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Federal Circuit Requires Analysis of Extrinsic Evidence in Construction of "a pH of 13"

Earlier this week, in Actelion Pharmaceuticals Ltd. v. Mylan Pharmaceuticals Inc., No. 22-1889, 2023 U.S. App. LEXIS 29433 (Fed. Cir. Nov. 6, 2023), the Federal Circuit confronted the common situation where patent claims specify that a certain measurement be met but fail to specify the level of precision or range of error associated with the measurement, but infringement turns on this very issue.  Thus, the determination of the appropriate precision required by the claim was left to the court in claim construction, a decision on which billions of dollars can turn.  In Actelion, the Federal Circuit reversed a district court’s construction of the claim term “a pH of 13 or higher” in a claim directed toward a formulation of epoprostenol, a drug for treatment of cardiovascular diseases, made from a solution with such a pH.  The court reasoned that the district court failed to address the extrinsic evidence, such as textbooks, explaining how a person of ordinary skill in the art would understand the significant digits of a pH value, such as the one set forth in the claims and the intrinsic evidence, which consists of the claim language; specification; and prosecution history, was equivocal on this. 

In claim construction, courts first look to, and primarily rely on, the intrinsic evidence, which is usually dispositive.  If a claim term remains ambiguous after this analysis, the court relies on extrinsic evidence (i.e., other relevant evidence).

On the basis of intrinsic evidence alone, the district court had accepted Actelion’s proposed construction that “a pH of 13” in the context of the claims is “a value of acidity that is given as an order of magnitude that is subject to rounding.”  This encompassed pH 12.5 used by Mylan’s accused product, which rounds to 13.  Mylan argued that the proper construction could cover any pH values less than 13, but if measurement errors were to be included, textbooks cited by Actelion supported a narrower range of 12.995-13.004.

Turning to the claim language, the Federal Circuit rejected Mylan’s argument that there was a rule that statement of a range foreclosed rounding. The court also found that lack of approximation language, such as “about”, even when it may be found elsewhere in the claims, did not dictate a precise value.  This is the case because the absence of approximation language might suggest no approximation, but that the nature of measuring a pH value might nonetheless reasonably require a margin of error.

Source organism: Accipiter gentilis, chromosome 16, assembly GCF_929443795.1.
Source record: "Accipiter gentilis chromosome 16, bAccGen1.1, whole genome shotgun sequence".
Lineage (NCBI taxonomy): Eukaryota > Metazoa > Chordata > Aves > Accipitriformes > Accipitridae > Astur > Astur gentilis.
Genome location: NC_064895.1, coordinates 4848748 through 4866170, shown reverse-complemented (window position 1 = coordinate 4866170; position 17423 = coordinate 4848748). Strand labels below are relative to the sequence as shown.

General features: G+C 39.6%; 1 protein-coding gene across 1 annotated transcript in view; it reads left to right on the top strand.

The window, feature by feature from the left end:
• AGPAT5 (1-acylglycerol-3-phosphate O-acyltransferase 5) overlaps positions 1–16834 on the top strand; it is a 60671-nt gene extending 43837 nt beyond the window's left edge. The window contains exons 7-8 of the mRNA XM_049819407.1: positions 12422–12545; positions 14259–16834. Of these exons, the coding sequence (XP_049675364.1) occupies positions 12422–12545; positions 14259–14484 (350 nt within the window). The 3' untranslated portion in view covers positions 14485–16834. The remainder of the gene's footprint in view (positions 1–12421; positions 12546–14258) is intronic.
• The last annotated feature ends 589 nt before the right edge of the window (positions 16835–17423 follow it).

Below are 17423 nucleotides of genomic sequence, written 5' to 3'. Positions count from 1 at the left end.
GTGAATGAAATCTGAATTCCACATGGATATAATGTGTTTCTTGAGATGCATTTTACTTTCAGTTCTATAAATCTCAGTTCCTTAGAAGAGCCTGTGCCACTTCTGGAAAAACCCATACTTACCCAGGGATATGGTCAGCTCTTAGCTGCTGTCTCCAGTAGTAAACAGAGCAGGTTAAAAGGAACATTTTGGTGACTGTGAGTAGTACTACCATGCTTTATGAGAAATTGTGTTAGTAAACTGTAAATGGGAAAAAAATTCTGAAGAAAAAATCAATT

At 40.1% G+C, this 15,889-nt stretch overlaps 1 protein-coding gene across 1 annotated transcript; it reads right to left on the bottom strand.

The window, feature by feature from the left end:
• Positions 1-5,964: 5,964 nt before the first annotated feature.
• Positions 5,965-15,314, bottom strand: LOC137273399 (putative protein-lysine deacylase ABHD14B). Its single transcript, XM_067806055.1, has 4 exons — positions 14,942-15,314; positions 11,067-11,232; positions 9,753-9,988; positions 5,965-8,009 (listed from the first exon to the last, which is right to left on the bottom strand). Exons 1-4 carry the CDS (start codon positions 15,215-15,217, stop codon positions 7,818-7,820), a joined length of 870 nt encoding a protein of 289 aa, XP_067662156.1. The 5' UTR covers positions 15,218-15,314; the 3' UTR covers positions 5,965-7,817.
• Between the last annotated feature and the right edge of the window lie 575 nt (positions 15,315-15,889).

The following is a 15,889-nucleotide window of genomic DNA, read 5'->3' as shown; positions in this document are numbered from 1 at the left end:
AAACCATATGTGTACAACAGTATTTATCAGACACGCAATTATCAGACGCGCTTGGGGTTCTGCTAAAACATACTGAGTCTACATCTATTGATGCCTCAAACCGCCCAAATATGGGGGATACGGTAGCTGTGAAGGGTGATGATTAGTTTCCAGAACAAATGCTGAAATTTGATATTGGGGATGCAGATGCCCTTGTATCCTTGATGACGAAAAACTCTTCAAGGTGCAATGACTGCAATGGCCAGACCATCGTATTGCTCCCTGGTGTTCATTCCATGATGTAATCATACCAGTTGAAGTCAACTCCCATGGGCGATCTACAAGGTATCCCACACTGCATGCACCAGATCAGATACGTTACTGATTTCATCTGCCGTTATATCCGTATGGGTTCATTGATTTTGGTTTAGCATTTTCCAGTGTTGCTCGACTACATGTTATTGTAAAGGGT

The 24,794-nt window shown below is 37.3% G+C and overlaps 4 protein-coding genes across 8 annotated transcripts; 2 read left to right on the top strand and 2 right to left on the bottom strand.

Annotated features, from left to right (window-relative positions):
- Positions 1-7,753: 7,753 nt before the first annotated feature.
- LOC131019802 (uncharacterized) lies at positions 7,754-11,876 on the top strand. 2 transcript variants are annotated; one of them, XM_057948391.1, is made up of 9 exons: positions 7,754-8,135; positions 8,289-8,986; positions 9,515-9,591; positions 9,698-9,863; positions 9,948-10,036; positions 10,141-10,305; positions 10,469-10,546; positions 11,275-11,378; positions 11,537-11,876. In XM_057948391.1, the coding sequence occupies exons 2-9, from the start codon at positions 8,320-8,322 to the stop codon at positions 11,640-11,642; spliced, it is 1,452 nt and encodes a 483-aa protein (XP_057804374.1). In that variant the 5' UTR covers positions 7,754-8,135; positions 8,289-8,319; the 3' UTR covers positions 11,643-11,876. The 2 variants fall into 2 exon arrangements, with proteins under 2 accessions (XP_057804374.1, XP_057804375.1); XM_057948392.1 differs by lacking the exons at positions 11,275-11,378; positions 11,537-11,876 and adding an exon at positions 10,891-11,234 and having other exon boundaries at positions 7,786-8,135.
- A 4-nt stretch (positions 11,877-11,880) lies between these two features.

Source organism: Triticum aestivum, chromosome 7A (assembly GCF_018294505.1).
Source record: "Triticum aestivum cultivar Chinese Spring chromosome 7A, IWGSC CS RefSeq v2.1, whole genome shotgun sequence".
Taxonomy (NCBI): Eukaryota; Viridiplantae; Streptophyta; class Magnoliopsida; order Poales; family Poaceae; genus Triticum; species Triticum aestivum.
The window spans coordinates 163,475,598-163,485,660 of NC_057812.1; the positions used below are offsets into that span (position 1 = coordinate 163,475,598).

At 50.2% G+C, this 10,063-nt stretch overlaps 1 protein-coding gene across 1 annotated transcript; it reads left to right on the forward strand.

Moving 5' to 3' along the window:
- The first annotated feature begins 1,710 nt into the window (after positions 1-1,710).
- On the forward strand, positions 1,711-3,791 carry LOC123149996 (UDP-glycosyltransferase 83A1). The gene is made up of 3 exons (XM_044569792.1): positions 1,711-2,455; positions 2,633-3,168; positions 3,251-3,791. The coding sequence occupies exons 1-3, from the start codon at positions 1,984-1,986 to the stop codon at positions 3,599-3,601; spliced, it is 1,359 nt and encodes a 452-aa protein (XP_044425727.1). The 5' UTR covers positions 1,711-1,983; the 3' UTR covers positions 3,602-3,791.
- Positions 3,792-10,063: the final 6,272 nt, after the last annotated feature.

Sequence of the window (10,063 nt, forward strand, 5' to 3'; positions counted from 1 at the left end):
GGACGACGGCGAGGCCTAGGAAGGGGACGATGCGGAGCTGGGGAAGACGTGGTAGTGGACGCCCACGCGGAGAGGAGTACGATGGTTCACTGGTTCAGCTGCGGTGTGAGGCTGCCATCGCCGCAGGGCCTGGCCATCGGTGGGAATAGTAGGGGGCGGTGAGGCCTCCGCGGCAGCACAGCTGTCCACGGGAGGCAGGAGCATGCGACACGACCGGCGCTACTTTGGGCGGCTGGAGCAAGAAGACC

The court also considered the specification ambiguous as to the desired level of precision.  Mylan argued that the statement that “[t]he pH of the bulk solution is preferably adjusted to about 12.5-13.5, most preferably 13” meant that “13” in “a pH of 13 or higher” cannot be an approximation or range of values, especially a range that encompasses 12.5 because the inventor knew how to use approximation language but chose not to, distinguished a pH of 12.5 from one of 13, and distinguished between a range and an exact value.  However, Actelion countered that “13” should allow rounding or else a preferred embodiment of the invention, meaning a pH of about 12.5 to 13.5, would be excluded from the claim scope. Additionally, the court noted that the specification uses both “13” and “13.0” and various degrees of precision for pH values throughout.  The Federal Circuit then distinguished AstraZeneca AB v. Mylan Pharmaceuticals Inc., 19 F.4th 1325 (Fed. Cir. 2021), which held that a polyvinylpyrrolidone (“PVP”) concentration of “0.001” meant precisely meaning of precisely 0.001% with variations more minor than 0.001% within one significant figure (i.e., 0.0005% to 0.0014%) because the specification made clear that a 0.001% PVP formulation is more stable than, and different from a 0.0005% PVP formulation. In contrast, in Actelion, nothing in the specification indicated that pH differences between 12 and 13 mattered in the context of the invention. 

The prosecution history also did not provide clarity.  While it showed that the examiner drew a distinction between the stability of a composition with a pH of 13 and one of 12, the court found that this does not illuminate the narrower issue of whether a pH of 13 could encompass values that round to 13, in particular 12.5.

Accordingly, the court found that the proper claim construction cannot be reached without the aid of extrinsic evidence, and that the district court should have considered, at minimum, the textbook excerpts offered and addressed by the parties. Indeed, the parties disagreed on the implications of these textbooks for the understanding of a person of ordinary skill in the art of the pH term.  Actelion argued that they supported the proposition that “[t]o describe a specific pH value, and not an order of magnitude, there would need to be a significant figure to the right of the decimal point or clear context to the contrary.”  Mylan argued that they supported a pH range of 12.995-13.004 if the court were inclined to include measurement errors. The court did not decide the proper interpretation of these references and their implications for the understanding of pH 13 by a person of ordinary skill in the art as well the issues as how many significant figures “a pH of 13” has or what it would mean for the pH or hydrogen ion concentration to have zero significant figures, as Actelion’s interpretation of pH 13 would suggest, but left them for the district court on remand. 


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